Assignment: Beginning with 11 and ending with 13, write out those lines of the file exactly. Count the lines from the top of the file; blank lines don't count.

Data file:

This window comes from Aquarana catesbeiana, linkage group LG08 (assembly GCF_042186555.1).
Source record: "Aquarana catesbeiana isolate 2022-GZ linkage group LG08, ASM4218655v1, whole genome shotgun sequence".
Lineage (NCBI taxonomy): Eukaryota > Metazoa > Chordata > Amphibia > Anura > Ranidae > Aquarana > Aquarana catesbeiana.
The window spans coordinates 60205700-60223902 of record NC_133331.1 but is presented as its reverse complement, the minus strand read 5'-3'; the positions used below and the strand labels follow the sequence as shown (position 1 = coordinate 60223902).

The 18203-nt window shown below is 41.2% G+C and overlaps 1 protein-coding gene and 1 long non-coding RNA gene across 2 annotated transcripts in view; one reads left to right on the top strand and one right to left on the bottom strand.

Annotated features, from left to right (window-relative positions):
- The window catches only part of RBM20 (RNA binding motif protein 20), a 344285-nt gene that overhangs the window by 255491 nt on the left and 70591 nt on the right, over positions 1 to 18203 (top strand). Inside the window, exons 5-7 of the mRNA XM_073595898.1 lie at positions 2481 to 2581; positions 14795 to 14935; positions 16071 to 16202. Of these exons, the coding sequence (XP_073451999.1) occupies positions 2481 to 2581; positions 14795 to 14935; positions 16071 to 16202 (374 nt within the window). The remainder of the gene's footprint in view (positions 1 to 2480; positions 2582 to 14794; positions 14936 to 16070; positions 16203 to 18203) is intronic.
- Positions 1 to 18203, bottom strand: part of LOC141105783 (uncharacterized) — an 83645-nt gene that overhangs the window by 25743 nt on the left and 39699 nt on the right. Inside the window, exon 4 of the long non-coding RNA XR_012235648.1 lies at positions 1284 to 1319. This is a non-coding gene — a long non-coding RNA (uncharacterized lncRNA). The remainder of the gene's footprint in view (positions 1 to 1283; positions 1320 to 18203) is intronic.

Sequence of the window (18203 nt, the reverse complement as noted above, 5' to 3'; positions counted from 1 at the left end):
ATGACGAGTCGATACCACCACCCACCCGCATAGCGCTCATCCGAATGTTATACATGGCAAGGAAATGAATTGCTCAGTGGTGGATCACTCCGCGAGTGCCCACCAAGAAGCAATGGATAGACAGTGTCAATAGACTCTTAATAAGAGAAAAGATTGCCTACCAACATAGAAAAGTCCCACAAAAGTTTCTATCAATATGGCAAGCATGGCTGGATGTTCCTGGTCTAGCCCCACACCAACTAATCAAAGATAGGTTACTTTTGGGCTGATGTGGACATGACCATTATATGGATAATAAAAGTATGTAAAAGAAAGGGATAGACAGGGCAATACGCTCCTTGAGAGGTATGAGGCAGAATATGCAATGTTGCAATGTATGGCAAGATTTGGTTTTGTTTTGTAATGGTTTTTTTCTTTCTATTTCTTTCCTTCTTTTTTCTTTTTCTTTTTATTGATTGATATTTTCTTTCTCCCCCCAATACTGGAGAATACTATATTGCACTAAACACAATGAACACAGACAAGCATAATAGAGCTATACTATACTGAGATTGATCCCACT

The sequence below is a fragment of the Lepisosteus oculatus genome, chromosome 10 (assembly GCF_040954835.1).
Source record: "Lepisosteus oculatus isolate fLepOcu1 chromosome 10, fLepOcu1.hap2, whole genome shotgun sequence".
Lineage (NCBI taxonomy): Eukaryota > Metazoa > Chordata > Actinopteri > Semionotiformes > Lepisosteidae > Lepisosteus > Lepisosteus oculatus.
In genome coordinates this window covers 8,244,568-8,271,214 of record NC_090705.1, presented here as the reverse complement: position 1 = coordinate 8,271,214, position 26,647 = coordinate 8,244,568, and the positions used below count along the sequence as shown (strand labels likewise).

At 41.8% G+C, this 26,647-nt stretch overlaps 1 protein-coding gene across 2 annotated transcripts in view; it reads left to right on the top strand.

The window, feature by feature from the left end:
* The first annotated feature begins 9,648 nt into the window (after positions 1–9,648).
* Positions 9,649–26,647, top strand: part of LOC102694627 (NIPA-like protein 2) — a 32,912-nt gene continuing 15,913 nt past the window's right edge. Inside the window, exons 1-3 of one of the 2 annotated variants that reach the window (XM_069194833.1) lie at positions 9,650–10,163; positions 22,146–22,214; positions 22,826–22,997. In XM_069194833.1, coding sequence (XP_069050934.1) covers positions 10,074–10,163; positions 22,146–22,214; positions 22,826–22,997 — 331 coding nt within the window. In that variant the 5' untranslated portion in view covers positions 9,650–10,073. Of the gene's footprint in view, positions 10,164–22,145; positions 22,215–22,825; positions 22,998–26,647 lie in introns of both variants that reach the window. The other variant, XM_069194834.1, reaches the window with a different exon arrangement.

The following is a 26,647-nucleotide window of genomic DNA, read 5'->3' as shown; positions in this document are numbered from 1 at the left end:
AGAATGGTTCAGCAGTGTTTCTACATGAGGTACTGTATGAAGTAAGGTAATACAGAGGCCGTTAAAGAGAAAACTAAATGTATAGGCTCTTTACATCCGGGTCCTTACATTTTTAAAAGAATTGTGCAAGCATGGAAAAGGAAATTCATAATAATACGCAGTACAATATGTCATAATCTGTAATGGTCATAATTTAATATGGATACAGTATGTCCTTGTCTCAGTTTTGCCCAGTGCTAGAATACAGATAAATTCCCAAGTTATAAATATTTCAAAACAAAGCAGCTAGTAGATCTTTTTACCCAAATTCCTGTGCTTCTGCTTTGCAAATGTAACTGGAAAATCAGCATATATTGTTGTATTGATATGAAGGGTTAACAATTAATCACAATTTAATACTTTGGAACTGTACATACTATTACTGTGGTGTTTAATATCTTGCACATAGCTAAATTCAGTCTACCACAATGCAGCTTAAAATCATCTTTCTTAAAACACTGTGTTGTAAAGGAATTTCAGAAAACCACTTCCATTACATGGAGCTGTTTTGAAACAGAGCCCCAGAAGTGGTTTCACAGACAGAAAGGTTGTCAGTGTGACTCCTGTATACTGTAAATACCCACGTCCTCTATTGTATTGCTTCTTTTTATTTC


The sequence below is a fragment of the Lepisosteus oculatus genome, chromosome 10 (assembly GCF_040954835.1).
Source record: "Lepisosteus oculatus isolate fLepOcu1 chromosome 10, fLepOcu1.hap2, whole genome shotgun sequence".
Lineage (NCBI taxonomy): Eukaryota > Metazoa > Chordata > Actinopteri > Semionotiformes > Lepisosteidae > Lepisosteus > Lepisosteus oculatus.